RR: And being a better athlete tomorrow versus today doesn’t necessarily and generally does not mean running faster today than I did yesterday.
What I think a lot of people don’t quite understand – they understand that you need discipline to get up and do something when you don’t want to do it, but less understanding about discipline to ‘not do’ or to hold back or have the restraint to not go that extra mile or go over your limit when you are feeling good. Because you feel like, “Oh, I feel good! I should go harder! I should go farther!”
Progression Involves All Areas
CH: Yeah, listening to your body as well as progression… and being an athlete isn’t necessarily training harder-faster-stronger. It’s sleep. It’s nutrition. It’s how you take care of your body. What am I doing today to make me better tomorrow might mean taking today off. Might mean spending time with the family today in order to then wake up tomorrow and have a little bit extra time to have an effective workout. Knowing today what I want to do tomorrow makes you a better athlete.
There are so many ways to define progression, but all of them are part of that circle of knowledge that you create so that you can continue to progress. It’s not just training, it’s not just nutrition, it’s not just sleep, it all combines into: I know more today so that I can be a better athlete tomorrow.
Becoming More Economical
RR: Aerobic training is all about creating body efficiency. It’s learning how to utilize fat as fuel through training, and building greater mitochondrial density so that as volume and intensity increases the tax and toll on your physiology remains basically consistent.
CH: Delivery of oxygen to the working muscles is also part of it. Just becoming more economical in how your body works at those intensities, at those lower intensities. And what kind of fuel… it’s using. Cartilage, ligament, all those pieces that tie into doing the motion more efficiently, more economically, using less energy so that you can go longer.
Mat’s note: The essence of learning to swim (or bike, or run) smarter, rather than harder – this is why our kind of training is, in fact, harder than ‘go-hard’ traditional training – you’ve got to listen and respond, not just drive the body like a stupid ox. Maintaining a division and antagonism between mind and body is foolish.
Progression Takes Years, Not Months
RR: And part of that is understanding that your lungs and your heart develop more rapidly than the ligaments and tendons in your legs. So, let’s say when someone is training for their first marathon and they ramp up to a certain level of fitness and they feel good – their heart rate feels good, their lungs feel good and they feel like they can go-go-go but they haven’t put in enough time, distance, volume in their legs so that those muscle and those joints and all the connective tissue is prepared for that next step.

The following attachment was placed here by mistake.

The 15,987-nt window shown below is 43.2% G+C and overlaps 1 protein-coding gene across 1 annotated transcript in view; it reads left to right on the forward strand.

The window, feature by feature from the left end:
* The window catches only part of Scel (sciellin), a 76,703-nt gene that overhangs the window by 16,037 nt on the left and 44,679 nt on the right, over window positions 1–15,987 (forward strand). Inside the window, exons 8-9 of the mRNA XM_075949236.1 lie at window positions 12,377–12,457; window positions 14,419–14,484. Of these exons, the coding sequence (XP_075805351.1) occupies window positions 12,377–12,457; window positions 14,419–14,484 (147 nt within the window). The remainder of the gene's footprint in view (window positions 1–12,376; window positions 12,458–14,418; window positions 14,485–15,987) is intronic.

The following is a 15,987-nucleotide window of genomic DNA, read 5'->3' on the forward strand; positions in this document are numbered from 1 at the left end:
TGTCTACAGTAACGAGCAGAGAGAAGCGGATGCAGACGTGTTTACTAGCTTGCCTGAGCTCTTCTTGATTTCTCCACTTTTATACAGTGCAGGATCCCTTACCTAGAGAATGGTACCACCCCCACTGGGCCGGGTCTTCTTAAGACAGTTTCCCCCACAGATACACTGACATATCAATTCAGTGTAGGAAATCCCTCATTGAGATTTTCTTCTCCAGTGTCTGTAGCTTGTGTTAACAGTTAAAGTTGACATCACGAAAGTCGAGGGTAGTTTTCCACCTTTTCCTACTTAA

You’re always holding people back and putting thought into what that progression looks like. Which is basically, two steps forward one step back, take a break, let’s pause, recover and let’s build again on top of that. These are multi-year programs. Things don’t happen in a couple months or six months.
Adjust Goals To Reality
CH: Some of it, out of fairness is necessity too… if you are a time-crunched athlete – there my correction, my corrective coaching with them is maybe we need to adjust your goals. Maybe we need to adjust your event. Don’t just hit ‘Enter’ one a hundred mile run and realize four weeks in that you’re not really going to be able to train effectively for it. Setting yourself up disappointment, possible injury, other stresses ’cause you taxed your family, your career and all that. Tried to fit it in.
There is so much in this space that could go wrong.
That’s what I call the coaching aspect of all this. I can give anybody training, but coaching ties into so much more on helping the athlete be successful to the event or the goal they have signed up for.
CH: I’ve actually gotten away from coaching with too many inputs [from digital monitoring devices] these days. Not that deliberate training – intervals, and pace and all that – isn’t very necessary for specific events, but I also want a lot more feel training so that… you can connect with your body, you can feel what’s going on.